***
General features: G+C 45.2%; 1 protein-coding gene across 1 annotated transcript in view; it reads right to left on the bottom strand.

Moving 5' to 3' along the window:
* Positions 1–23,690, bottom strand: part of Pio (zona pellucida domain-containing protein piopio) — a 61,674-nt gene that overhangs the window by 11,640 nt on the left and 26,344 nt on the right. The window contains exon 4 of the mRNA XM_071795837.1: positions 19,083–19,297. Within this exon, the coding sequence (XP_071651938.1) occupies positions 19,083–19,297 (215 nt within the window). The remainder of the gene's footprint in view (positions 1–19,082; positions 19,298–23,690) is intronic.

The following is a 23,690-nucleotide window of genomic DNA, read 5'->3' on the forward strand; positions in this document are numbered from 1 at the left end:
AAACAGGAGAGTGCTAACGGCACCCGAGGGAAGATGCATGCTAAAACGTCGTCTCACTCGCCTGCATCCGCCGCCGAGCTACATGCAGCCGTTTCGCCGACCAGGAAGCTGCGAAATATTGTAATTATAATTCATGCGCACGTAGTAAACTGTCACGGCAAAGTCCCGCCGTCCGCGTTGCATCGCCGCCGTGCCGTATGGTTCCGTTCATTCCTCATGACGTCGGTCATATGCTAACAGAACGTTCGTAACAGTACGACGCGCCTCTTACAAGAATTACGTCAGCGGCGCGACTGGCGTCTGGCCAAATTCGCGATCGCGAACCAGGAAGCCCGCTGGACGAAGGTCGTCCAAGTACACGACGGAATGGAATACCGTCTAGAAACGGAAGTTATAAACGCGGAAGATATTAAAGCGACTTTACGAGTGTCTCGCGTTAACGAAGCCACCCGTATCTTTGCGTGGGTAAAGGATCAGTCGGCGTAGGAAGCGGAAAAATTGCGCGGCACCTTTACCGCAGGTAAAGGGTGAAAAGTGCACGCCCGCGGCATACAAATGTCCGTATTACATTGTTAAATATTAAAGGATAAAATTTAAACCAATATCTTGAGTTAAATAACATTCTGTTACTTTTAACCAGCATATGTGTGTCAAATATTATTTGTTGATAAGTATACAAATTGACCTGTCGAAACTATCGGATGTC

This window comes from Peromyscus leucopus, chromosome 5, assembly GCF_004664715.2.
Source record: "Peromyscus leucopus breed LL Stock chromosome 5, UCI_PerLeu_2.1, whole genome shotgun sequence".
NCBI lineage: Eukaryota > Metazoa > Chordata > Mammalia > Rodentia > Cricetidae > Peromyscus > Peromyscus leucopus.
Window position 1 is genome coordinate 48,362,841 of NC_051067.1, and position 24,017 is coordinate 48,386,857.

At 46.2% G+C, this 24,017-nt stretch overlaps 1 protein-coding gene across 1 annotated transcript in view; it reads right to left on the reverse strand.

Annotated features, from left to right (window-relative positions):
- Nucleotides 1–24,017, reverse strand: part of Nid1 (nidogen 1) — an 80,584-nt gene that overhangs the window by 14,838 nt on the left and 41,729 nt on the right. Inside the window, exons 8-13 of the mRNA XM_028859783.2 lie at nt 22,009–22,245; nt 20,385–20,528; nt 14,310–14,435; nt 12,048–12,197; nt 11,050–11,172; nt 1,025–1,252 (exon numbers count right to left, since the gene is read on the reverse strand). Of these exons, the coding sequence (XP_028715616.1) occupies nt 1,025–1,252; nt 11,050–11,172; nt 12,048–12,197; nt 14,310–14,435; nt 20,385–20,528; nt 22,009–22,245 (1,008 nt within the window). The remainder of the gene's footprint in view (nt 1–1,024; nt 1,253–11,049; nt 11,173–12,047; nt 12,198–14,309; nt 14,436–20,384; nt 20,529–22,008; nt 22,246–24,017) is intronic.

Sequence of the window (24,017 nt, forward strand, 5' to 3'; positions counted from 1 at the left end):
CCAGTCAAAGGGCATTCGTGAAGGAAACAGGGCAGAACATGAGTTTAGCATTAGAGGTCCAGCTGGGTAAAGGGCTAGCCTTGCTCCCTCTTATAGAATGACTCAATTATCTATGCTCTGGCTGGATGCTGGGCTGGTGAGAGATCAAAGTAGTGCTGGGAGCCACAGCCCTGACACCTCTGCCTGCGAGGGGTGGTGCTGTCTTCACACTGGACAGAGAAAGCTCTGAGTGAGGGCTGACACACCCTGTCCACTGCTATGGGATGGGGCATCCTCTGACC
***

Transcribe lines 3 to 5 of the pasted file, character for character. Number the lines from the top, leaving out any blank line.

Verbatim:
* Positions 1–23,690, bottom strand: part of Pio (zona pellucida domain-containing protein piopio) — a 61,674-nt gene that overhangs the window by 11,640 nt on the left and 26,344 nt on the right. The window contains exon 4 of the mRNA XM_071795837.1: positions 19,083–19,297. Within this exon, the coding sequence (XP_071651938.1) occupies positions 19,083–19,297 (215 nt within the window). The remainder of the gene's footprint in view (positions 1–19,082; positions 19,298–23,690) is intronic.

The following is a 23,690-nucleotide window of genomic DNA, read 5'->3' on the forward strand; positions in this document are numbered from 1 at the left end:
AAACAGGAGAGTGCTAACGGCACCCGAGGGAAGATGCATGCTAAAACGTCGTCTCACTCGCCTGCATCCGCCGCCGAGCTACATGCAGCCGTTTCGCCGACCAGGAAGCTGCGAAATATTGTAATTATAATTCATGCGCACGTAGTAAACTGTCACGGCAAAGTCCCGCCGTCCGCGTTGCATCGCCGCCGTGCCGTATGGTTCCGTTCATTCCTCATGACGTCGGTCATATGCTAACAGAACGTTCGTAACAGTACGACGCGCCTCTTACAAGAATTACGTCAGCGGCGCGACTGGCGTCTGGCCAAATTCGCGATCGCGAACCAGGAAGCCCGCTGGACGAAGGTCGTCCAAGTACACGACGGAATGGAATACCGTCTAGAAACGGAAGTTATAAACGCGGAAGATATTAAAGCGACTTTACGAGTGTCTCGCGTTAACGAAGCCACCCGTATCTTTGCGTGGGTAAAGGATCAGTCGGCGTAGGAAGCGGAAAAATTGCGCGGCACCTTTACCGCAGGTAAAGGGTGAAAAGTGCACGCCCGCGGCATACAAATGTCCGTATTACATTGTTAAATATTAAAGGATAAAATTTAAACCAATATCTTGAGTTAAATAACATTCTGTTACTTTTAACCAGCATATGTGTGTCAAATATTATTTGTTGATAAGTATACAAATTGACCTGTCGAAACTATCGGATGTC